Tellingly, if the bodies were aliens, then carbon-14 dating would be useless. "Radiocarbon dating is based on Carbon 14 atoms which are created when the sun's radiation strikes the Earth's upper atmosphere," David Anderson, an assistant professor of anthropology who has written about pseudoarchaeology extensively at Radford University in Virginia, told Live Science in an email. "To radiocarbon date extraterrestrial beings, we would have to know what the rate of production of 14-C was on their home planet, not ours."

Other scientists also denounced the claims. "It is sad to see the well debunked claims of Jaime Maussan returning to the internet," Andrew Nelson, chair of anthropology at Western University in Ontario, told Live Science in an email. The bodies "have been debunked on the basis of anatomy," with studies showing that some of the bodies "are human mummies that had been deliberately manipulated to appear alien," Nelson said. They show, for example, the feet of the "aliens" could have been created by mutilating the foot of a human mummy. 

"The feet would have suffered mutilations of digits I and V, in addition to the cutting of the skin and soft tissue of the foot behind the toes, producing a foot with extremely long toes," Rodolfo Salas-Gismondi, a vertebrate paleontologist at the Cayetano Heredia University and the Museum of Natural History in Lima, wrote in a 2017 analysis. 

Nelson said that "while Maussan claims to have CT, C-14 and DNA evidence, he has not presented that evidence for peer review by the scientific community." Nelson added that if these remains are in fact 1,000 years old and from Peru, it raises questions as to whether they were looted and how they left the country.

Another scientist said that if the remains are human, those involved with the claims should face legal implications. They "should be arrested and tried for whatever laws might apply for exploiting or desecrating human remains," Ken Feder, an archaeology professor at Central Connecticut State University, told Live Science in an email.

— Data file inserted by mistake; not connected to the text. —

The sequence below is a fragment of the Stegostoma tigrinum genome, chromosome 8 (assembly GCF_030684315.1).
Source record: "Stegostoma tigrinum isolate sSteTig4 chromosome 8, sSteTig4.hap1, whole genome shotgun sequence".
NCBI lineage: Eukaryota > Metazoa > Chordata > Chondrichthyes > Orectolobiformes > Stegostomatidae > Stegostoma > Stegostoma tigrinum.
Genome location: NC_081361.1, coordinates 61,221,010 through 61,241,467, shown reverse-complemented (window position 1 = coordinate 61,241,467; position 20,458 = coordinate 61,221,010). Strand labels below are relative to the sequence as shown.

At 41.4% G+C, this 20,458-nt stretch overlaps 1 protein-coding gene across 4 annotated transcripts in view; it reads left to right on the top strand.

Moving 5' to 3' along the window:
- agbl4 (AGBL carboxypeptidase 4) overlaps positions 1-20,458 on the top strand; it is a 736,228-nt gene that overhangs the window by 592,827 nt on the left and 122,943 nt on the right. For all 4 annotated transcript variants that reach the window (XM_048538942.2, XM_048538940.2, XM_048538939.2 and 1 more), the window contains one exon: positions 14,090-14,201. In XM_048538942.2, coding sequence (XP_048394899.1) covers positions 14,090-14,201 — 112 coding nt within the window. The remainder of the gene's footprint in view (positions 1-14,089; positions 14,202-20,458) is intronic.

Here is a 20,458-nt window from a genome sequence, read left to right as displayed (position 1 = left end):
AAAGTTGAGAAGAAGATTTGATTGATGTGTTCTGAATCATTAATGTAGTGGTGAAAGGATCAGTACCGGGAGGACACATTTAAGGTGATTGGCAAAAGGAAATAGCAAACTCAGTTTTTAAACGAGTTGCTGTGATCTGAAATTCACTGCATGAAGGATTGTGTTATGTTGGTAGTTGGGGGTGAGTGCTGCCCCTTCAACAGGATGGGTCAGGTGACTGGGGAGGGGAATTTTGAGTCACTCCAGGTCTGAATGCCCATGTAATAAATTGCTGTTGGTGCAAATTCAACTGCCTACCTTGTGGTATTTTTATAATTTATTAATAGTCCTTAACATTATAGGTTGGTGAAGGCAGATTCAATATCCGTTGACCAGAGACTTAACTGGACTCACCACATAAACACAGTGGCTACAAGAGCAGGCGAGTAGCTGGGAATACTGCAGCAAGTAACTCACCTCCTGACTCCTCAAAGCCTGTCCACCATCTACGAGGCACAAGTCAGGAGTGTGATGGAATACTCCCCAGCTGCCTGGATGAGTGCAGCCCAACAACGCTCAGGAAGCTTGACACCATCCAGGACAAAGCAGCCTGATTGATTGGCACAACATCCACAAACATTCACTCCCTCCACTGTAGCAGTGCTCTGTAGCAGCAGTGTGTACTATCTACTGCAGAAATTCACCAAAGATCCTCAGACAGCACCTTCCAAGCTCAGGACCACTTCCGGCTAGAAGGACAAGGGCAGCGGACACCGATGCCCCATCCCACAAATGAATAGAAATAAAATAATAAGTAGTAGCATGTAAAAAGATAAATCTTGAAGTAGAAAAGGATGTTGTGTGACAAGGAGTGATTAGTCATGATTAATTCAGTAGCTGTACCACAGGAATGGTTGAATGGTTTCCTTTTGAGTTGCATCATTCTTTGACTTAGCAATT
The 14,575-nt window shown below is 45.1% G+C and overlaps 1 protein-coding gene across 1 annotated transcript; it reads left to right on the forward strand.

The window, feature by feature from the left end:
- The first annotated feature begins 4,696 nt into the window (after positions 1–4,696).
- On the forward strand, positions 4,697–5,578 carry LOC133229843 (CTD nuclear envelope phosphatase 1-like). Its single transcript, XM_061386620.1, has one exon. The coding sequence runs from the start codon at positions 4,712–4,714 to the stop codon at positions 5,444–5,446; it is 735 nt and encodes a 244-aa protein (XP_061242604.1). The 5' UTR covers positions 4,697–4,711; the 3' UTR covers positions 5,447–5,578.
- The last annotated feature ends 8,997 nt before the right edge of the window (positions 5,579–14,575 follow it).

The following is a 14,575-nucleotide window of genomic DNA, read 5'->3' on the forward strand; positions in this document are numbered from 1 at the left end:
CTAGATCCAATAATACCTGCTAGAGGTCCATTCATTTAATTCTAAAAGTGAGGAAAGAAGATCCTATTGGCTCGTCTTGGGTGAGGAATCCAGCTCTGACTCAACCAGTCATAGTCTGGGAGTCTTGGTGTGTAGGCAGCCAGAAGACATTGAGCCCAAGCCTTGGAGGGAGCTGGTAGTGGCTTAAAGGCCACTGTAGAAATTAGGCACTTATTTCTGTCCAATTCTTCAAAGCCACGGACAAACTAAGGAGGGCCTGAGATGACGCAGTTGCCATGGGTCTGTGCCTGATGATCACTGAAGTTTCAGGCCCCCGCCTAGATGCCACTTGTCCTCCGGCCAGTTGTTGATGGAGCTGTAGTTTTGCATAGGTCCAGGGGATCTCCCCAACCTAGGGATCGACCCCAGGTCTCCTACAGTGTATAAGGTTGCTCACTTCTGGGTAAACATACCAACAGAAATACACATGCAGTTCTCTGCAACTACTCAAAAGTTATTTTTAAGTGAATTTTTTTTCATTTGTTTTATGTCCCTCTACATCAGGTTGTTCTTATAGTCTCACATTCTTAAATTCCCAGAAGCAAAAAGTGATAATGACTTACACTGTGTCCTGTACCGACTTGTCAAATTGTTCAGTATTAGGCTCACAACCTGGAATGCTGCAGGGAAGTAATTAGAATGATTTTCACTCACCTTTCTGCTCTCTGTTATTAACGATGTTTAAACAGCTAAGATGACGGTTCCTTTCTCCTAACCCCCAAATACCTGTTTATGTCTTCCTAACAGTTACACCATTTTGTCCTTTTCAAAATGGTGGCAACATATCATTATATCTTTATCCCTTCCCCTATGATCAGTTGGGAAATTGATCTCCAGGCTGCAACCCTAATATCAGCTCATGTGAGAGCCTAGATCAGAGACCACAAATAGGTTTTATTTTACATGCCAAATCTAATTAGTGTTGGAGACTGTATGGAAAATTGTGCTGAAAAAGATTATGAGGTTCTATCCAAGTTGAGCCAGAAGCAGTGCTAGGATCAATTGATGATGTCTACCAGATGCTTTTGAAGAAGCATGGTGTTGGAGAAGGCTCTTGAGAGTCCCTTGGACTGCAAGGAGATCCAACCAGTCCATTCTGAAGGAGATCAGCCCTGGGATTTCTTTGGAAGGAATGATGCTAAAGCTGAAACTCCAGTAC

The hearing in Mexico took place partly because there have been high profile hearings on UAPs in the United States congress noted Jeb Card, an assistant teaching professor of anthropology at Miami University in Ohio. While "no one has yet wheeled out alien bodies in the US Capitol," Card told Live Science in an email, there has been testimony before the U.S. Congress made by former military officials that the American government has biological remains of aliens.

The growing popularity of conspiracy theories helps to explain why stuff like this is occurring, Card said. "The simple reality is that it is now profitable — figuratively and literally — to push narratives that 'elites' are inflicting their will on the broader people through devious, conspiratorial, and at times supernatural means." 

Live Science contacted Peru's Ministry of Culture, which did not return requests for comment by the time of publication. 

Owen Jarus
Live Science Contributor

Owen Jarus is a regular contributor to Live Science who writes about archaeology and humans' past. He has also written for The Independent (UK), The Canadian Press (CP) and The Associated Press (AP), among others. Owen has a bachelor of arts degree from the University of Toronto and a journalism degree from Ryerson University.